How to cope with overwhelm
Do you get overwhelmed by intense emotion, or by too many things coming at you at once, or by loud noises, bright lights, or the press of a crowd?
If you are built sensitive, overwhelm is so unpleasant you may avoid places or activities that could possibly cause it. But is avoidance the only way to prevent overwhelm? And when you do get overwhelmed, how can you recover your sense of control and composure? For answers to these important questions, read more below.
I’ve been surprisingly stressed for the past several months. I say “surprisingly” because I generally keep myself well-fed, watered, exercised, and rested, and I’m lucky to have a happy life. I’ve been busy, but that's nothing new. And while challenges have...
I can't believe I made it through last week: I taught two classes and completed two major projects on top of my usual client sessions—in addition to making time to hang out with my daughter who is home from college. I'm definitely...
I started thinking about trauma responses last week when my partner caught a possum in our Havahart trap. He meant to catch the massive, wily groundhog whose vegetable-stealing, flower-mutilating offspring send us into frenzies of helpless rage every summer. (My spiritual practice brings me...
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Anxious or overwhelmed? The right kind of support can make all the difference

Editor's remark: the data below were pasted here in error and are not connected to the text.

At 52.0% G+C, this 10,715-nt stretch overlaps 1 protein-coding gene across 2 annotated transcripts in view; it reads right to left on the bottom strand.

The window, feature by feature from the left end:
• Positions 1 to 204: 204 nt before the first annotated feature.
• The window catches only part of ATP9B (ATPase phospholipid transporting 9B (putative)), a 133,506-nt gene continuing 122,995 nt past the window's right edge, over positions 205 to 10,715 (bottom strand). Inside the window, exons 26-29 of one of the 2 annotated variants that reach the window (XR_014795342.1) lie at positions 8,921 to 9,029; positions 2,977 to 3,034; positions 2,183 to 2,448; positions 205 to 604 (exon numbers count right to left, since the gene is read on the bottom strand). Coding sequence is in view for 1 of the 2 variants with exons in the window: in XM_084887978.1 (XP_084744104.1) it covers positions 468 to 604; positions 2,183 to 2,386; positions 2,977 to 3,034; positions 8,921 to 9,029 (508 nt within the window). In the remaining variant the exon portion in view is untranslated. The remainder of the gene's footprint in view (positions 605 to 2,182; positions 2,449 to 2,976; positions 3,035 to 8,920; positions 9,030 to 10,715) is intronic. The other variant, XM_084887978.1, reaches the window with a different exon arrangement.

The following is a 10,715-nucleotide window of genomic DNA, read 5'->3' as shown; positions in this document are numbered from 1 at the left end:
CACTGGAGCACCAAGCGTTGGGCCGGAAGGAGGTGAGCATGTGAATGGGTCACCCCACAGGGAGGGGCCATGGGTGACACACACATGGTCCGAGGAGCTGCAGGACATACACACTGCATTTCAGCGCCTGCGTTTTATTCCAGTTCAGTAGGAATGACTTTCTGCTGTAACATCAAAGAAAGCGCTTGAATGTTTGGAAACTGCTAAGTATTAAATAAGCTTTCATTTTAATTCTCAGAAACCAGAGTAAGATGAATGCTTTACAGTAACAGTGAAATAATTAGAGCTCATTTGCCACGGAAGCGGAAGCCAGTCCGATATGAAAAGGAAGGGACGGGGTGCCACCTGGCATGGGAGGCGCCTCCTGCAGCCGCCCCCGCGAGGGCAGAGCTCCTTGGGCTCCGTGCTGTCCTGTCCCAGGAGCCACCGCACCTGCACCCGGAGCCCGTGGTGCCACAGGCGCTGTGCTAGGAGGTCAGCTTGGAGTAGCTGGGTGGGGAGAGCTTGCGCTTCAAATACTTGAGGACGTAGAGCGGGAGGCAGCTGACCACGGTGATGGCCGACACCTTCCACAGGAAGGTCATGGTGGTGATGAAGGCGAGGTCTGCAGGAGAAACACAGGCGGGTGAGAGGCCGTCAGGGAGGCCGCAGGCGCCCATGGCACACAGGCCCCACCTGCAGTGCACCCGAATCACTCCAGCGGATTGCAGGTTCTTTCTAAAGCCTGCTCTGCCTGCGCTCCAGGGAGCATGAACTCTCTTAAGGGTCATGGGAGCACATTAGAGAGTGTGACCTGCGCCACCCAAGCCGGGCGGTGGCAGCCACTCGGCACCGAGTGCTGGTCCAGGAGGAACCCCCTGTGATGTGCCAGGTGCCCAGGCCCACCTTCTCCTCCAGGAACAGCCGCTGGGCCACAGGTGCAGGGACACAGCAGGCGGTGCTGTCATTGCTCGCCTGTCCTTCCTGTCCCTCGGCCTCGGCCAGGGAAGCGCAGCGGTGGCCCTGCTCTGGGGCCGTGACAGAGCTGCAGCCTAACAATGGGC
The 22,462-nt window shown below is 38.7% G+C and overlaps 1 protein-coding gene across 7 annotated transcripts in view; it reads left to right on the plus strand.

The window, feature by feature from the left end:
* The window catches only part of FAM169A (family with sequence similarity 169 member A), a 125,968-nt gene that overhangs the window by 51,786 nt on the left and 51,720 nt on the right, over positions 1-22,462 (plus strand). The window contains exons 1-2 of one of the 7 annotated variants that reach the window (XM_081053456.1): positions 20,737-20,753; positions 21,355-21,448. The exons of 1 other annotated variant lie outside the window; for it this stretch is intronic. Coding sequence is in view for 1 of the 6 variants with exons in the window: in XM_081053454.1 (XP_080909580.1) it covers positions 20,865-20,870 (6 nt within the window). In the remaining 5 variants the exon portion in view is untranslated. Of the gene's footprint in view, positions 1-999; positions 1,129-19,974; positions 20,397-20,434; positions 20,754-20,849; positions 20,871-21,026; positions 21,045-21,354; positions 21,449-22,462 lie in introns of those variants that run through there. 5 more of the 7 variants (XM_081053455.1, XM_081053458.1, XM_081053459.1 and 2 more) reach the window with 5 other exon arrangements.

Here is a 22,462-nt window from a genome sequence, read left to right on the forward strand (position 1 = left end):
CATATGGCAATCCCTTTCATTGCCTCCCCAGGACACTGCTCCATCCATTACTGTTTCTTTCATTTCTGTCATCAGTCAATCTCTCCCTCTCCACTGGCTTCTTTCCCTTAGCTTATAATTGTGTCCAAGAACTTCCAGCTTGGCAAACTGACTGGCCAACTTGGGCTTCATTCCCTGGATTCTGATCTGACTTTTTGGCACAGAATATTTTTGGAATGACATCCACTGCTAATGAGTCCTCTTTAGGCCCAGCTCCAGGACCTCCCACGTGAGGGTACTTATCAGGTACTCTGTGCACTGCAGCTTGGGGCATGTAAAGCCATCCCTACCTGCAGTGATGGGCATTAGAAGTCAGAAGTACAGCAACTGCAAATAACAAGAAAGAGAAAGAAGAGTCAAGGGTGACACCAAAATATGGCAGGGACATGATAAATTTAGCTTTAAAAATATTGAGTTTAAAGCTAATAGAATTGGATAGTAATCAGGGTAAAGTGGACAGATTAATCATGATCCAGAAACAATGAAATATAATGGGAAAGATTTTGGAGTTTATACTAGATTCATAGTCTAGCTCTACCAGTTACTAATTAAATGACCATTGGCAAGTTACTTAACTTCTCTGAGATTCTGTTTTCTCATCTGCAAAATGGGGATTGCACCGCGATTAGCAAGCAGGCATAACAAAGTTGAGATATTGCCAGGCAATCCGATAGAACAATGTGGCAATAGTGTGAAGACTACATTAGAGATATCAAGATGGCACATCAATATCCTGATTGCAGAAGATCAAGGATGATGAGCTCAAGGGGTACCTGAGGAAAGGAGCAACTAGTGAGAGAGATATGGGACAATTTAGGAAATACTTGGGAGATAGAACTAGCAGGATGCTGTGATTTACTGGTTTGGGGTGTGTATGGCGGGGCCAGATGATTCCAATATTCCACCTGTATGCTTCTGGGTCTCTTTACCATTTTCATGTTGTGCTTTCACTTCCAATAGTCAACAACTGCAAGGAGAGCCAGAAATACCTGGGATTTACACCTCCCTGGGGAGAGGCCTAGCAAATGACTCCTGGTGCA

To climb a mountain, you have to skirt boulders, clamber over fallen trees, and wade across streams. For many of us who are built sensitive, life is like that mountain: eminently worth the effort, but littered with obstacles in the form of anxiety, overwhelm, and shame. Some of the time, we can find our way around, over, or through these emotional roadblocks using the resources we have at hand: a trusted friend, a journal, or some inner work.
But what if you get caught alone on the mountain—at night? In the pitch black, moving forward could mean getting lost. Or worse, you could fall off a cliff. In the same way, intense overwhelm, anxiety, or shame can send you into survival mode. You feel emotionally alone, afraid to move for fear of falling into the pain and losing yourself in it.
It’s hard to get out of this frozen state on your own. You need support. And you need the right kind of support, from someone who knows the terrain of sensitive anxiety. In One-to-One Sessions, Emily guides you around the obstacles of anxiety and shame, back to connection with yourself and your spiritual intuition. Then you can see your right way forward.
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